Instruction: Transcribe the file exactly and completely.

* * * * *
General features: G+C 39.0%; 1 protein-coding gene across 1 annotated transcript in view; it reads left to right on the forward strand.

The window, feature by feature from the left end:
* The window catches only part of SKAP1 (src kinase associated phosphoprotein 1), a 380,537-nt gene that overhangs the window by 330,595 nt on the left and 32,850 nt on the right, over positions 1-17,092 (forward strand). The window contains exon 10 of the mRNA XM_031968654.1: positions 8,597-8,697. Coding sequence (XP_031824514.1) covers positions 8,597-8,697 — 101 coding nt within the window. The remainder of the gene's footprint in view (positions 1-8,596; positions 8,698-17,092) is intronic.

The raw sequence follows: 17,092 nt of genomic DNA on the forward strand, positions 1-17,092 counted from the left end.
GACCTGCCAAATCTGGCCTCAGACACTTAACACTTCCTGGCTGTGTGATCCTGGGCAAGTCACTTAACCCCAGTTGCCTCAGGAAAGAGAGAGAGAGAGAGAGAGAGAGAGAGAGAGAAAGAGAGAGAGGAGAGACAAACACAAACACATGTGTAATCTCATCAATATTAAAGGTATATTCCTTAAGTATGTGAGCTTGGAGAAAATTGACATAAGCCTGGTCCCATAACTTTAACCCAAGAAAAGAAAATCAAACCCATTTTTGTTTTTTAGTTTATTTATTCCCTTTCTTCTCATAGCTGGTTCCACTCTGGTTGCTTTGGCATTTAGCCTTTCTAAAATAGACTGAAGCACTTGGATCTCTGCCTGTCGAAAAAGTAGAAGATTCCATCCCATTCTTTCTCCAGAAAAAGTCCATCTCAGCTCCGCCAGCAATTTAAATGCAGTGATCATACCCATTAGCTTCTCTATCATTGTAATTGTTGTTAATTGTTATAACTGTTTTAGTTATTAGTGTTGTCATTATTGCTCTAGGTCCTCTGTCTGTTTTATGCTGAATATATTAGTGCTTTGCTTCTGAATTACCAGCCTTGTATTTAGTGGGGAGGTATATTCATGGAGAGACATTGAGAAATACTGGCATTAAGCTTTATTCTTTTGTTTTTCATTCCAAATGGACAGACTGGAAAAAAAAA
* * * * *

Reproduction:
General features: G+C 39.0%; 1 protein-coding gene across 1 annotated transcript in view; it reads left to right on the forward strand.

The window, feature by feature from the left end:
* The window catches only part of SKAP1 (src kinase associated phosphoprotein 1), a 380,537-nt gene that overhangs the window by 330,595 nt on the left and 32,850 nt on the right, over positions 1-17,092 (forward strand). The window contains exon 10 of the mRNA XM_031968654.1: positions 8,597-8,697. Coding sequence (XP_031824514.1) covers positions 8,597-8,697 — 101 coding nt within the window. The remainder of the gene's footprint in view (positions 1-8,596; positions 8,698-17,092) is intronic.

The raw sequence follows: 17,092 nt of genomic DNA on the forward strand, positions 1-17,092 counted from the left end.
GACCTGCCAAATCTGGCCTCAGACACTTAACACTTCCTGGCTGTGTGATCCTGGGCAAGTCACTTAACCCCAGTTGCCTCAGGAAAGAGAGAGAGAGAGAGAGAGAGAGAGAGAGAGAAAGAGAGAGAGGAGAGACAAACACAAACACATGTGTAATCTCATCAATATTAAAGGTATATTCCTTAAGTATGTGAGCTTGGAGAAAATTGACATAAGCCTGGTCCCATAACTTTAACCCAAGAAAAGAAAATCAAACCCATTTTTGTTTTTTAGTTTATTTATTCCCTTTCTTCTCATAGCTGGTTCCACTCTGGTTGCTTTGGCATTTAGCCTTTCTAAAATAGACTGAAGCACTTGGATCTCTGCCTGTCGAAAAAGTAGAAGATTCCATCCCATTCTTTCTCCAGAAAAAGTCCATCTCAGCTCCGCCAGCAATTTAAATGCAGTGATCATACCCATTAGCTTCTCTATCATTGTAATTGTTGTTAATTGTTATAACTGTTTTAGTTATTAGTGTTGTCATTATTGCTCTAGGTCCTCTGTCTGTTTTATGCTGAATATATTAGTGCTTTGCTTCTGAATTACCAGCCTTGTATTTAGTGGGGAGGTATATTCATGGAGAGACATTGAGAAATACTGGCATTAAGCTTTATTCTTTTGTTTTTCATTCCAAATGGACAGACTGGAAAAAAAAA